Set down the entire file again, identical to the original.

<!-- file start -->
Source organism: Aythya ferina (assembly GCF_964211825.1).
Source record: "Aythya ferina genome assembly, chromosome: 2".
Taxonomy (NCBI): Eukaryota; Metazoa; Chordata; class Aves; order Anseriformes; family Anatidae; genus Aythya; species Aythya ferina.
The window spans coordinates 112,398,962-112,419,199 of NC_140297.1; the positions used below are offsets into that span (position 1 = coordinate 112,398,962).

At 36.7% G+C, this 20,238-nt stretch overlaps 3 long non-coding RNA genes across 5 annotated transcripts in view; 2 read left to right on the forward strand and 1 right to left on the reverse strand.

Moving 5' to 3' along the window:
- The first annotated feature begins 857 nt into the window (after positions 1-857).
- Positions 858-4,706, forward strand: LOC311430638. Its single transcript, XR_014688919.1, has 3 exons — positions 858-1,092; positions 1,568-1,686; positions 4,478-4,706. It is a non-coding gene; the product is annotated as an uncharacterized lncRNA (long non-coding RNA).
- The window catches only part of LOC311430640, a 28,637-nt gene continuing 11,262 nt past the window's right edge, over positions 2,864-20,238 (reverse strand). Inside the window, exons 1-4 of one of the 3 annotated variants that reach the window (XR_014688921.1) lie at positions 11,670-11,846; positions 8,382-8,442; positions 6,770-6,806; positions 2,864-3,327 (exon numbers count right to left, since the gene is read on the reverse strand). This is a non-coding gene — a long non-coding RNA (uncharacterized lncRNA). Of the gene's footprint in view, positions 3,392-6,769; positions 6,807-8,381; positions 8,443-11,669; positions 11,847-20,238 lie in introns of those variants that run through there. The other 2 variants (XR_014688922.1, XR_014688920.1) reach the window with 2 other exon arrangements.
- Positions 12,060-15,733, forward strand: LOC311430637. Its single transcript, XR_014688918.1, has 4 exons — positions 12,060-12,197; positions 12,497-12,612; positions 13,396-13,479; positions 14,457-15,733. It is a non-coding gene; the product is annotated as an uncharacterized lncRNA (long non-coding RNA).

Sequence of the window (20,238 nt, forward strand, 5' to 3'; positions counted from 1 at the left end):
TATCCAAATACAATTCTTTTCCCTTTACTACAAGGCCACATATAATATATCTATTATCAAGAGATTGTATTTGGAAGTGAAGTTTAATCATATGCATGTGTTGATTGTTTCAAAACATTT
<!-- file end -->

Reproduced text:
Source organism: Aythya ferina (assembly GCF_964211825.1).
Source record: "Aythya ferina genome assembly, chromosome: 2".
Taxonomy (NCBI): Eukaryota; Metazoa; Chordata; class Aves; order Anseriformes; family Anatidae; genus Aythya; species Aythya ferina.
The window spans coordinates 112,398,962-112,419,199 of NC_140297.1; the positions used below are offsets into that span (position 1 = coordinate 112,398,962).

At 36.7% G+C, this 20,238-nt stretch overlaps 3 long non-coding RNA genes across 5 annotated transcripts in view; 2 read left to right on the forward strand and 1 right to left on the reverse strand.

Moving 5' to 3' along the window:
- The first annotated feature begins 857 nt into the window (after positions 1-857).
- Positions 858-4,706, forward strand: LOC311430638. Its single transcript, XR_014688919.1, has 3 exons — positions 858-1,092; positions 1,568-1,686; positions 4,478-4,706. It is a non-coding gene; the product is annotated as an uncharacterized lncRNA (long non-coding RNA).
- The window catches only part of LOC311430640, a 28,637-nt gene continuing 11,262 nt past the window's right edge, over positions 2,864-20,238 (reverse strand). Inside the window, exons 1-4 of one of the 3 annotated variants that reach the window (XR_014688921.1) lie at positions 11,670-11,846; positions 8,382-8,442; positions 6,770-6,806; positions 2,864-3,327 (exon numbers count right to left, since the gene is read on the reverse strand). This is a non-coding gene — a long non-coding RNA (uncharacterized lncRNA). Of the gene's footprint in view, positions 3,392-6,769; positions 6,807-8,381; positions 8,443-11,669; positions 11,847-20,238 lie in introns of those variants that run through there. The other 2 variants (XR_014688922.1, XR_014688920.1) reach the window with 2 other exon arrangements.
- Positions 12,060-15,733, forward strand: LOC311430637. Its single transcript, XR_014688918.1, has 4 exons — positions 12,060-12,197; positions 12,497-12,612; positions 13,396-13,479; positions 14,457-15,733. It is a non-coding gene; the product is annotated as an uncharacterized lncRNA (long non-coding RNA).

Sequence of the window (20,238 nt, forward strand, 5' to 3'; positions counted from 1 at the left end):
TATCCAAATACAATTCTTTTCCCTTTACTACAAGGCCACATATAATATATCTATTATCAAGAGATTGTATTTGGAAGTGAAGTTTAATCATATGCATGTGTTGATTGTTTCAAAACATTT